If a beneficiary’s interest in a trust is fixed (for example, an interest in a unit trust) there are rules to deal with the situation where the trust distributes to the beneficiary an amount of capital gain that was excluded from the trust’s net income because it claimed the small business 50% active asset reduction.
The distribution of the small business 50% active asset reduction amount is a non-assessable amount under CGT event E4 in section 104-70 of the Income Tax Assessment Act 1997 (ITAA 1997).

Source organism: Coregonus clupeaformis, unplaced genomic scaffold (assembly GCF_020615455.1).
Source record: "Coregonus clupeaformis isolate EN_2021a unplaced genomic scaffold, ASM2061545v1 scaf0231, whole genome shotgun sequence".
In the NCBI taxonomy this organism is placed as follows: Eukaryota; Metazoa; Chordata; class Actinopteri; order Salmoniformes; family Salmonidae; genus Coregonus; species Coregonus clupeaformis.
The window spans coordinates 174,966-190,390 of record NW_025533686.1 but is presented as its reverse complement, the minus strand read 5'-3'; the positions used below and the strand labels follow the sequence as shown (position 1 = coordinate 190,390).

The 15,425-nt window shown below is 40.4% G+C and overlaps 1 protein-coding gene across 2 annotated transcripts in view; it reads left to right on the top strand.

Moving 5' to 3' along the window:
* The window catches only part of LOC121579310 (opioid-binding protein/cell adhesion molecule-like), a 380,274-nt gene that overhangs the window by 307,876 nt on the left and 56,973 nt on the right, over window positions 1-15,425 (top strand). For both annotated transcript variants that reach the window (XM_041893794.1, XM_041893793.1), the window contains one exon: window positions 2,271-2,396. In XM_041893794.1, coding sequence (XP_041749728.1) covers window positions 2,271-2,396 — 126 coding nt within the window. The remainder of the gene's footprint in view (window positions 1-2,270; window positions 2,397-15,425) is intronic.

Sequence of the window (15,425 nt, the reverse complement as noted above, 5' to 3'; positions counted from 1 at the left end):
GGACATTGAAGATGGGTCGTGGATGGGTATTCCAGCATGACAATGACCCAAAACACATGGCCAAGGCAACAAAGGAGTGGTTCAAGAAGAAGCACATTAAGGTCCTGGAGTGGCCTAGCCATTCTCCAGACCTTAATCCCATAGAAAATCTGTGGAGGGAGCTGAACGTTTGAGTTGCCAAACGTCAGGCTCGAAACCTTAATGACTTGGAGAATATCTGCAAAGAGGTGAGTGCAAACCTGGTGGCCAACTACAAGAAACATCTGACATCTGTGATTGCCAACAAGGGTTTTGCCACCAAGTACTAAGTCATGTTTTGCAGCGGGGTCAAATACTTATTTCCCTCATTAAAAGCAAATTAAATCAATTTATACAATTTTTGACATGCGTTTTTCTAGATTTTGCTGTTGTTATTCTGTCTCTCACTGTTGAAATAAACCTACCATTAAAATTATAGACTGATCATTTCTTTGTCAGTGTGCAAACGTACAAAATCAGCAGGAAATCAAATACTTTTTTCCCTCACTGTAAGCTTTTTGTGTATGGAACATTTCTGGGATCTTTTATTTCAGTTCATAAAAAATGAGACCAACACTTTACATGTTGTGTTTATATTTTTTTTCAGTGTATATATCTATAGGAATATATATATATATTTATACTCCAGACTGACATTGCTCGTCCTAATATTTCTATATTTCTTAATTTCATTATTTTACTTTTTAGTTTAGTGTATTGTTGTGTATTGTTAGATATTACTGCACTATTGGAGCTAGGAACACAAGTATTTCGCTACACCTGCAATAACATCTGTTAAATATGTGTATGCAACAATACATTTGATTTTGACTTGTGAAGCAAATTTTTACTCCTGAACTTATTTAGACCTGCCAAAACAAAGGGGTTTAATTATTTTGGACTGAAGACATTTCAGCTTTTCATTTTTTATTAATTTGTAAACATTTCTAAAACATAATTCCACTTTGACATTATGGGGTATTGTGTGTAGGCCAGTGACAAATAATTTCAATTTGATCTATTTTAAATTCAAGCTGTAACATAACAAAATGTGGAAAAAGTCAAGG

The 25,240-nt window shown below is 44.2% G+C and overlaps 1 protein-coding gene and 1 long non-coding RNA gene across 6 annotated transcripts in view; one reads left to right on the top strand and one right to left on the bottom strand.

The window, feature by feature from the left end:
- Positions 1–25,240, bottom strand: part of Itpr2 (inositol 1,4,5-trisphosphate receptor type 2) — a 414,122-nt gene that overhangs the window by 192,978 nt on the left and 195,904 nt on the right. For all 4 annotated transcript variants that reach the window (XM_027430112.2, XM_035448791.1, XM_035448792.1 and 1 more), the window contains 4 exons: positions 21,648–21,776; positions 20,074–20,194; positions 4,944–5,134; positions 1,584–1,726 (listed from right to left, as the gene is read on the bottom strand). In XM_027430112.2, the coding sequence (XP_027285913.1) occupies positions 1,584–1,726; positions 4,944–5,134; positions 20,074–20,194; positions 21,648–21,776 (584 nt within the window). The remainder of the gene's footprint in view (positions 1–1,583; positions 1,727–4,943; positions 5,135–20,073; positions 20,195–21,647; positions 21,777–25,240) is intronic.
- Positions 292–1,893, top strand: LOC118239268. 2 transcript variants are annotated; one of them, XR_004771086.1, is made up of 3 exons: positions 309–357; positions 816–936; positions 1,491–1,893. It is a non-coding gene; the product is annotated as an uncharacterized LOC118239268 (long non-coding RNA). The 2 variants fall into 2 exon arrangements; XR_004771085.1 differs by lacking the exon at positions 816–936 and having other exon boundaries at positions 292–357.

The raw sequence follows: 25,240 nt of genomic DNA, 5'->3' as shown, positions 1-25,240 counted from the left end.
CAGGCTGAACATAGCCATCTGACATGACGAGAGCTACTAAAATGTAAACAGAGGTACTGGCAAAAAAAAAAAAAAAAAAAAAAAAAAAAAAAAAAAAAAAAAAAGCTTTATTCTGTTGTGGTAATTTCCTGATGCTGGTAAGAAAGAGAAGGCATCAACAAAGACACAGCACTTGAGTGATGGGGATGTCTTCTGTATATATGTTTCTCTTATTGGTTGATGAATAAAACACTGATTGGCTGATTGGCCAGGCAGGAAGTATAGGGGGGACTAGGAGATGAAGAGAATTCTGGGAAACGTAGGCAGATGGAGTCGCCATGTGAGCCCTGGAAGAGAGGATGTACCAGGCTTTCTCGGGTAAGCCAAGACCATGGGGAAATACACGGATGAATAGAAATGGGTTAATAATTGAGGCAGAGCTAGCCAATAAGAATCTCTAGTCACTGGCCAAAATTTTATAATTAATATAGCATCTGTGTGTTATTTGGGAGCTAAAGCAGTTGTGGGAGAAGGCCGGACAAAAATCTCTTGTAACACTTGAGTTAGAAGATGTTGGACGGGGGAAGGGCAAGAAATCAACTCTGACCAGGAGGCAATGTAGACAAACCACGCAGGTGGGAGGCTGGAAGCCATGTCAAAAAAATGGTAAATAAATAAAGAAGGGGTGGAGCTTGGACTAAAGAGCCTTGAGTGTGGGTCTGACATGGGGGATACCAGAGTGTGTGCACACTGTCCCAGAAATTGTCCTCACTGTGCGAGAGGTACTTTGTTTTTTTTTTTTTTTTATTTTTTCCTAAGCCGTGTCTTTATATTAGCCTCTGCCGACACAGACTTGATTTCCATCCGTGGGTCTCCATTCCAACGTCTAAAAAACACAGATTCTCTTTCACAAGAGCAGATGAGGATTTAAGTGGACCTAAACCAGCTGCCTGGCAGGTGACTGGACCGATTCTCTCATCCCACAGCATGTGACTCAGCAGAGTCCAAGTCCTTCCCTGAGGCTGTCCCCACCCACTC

The payment of the amount will firstly reduce the cost base of the beneficiary’s interest in the trust. If the cost base is reduced to nil, a capital gain may arise in respect of the beneficiary’s interest in the trust. This capital gain may qualify for the CGT discount (after applying any capital losses) if the interest in the trust has been owned by the beneficiary for at least 12 months.
If a beneficiary’s interest in a trust is not fixed (for example, the trust is a discretionary trust) there are no CGT consequences for the beneficiary.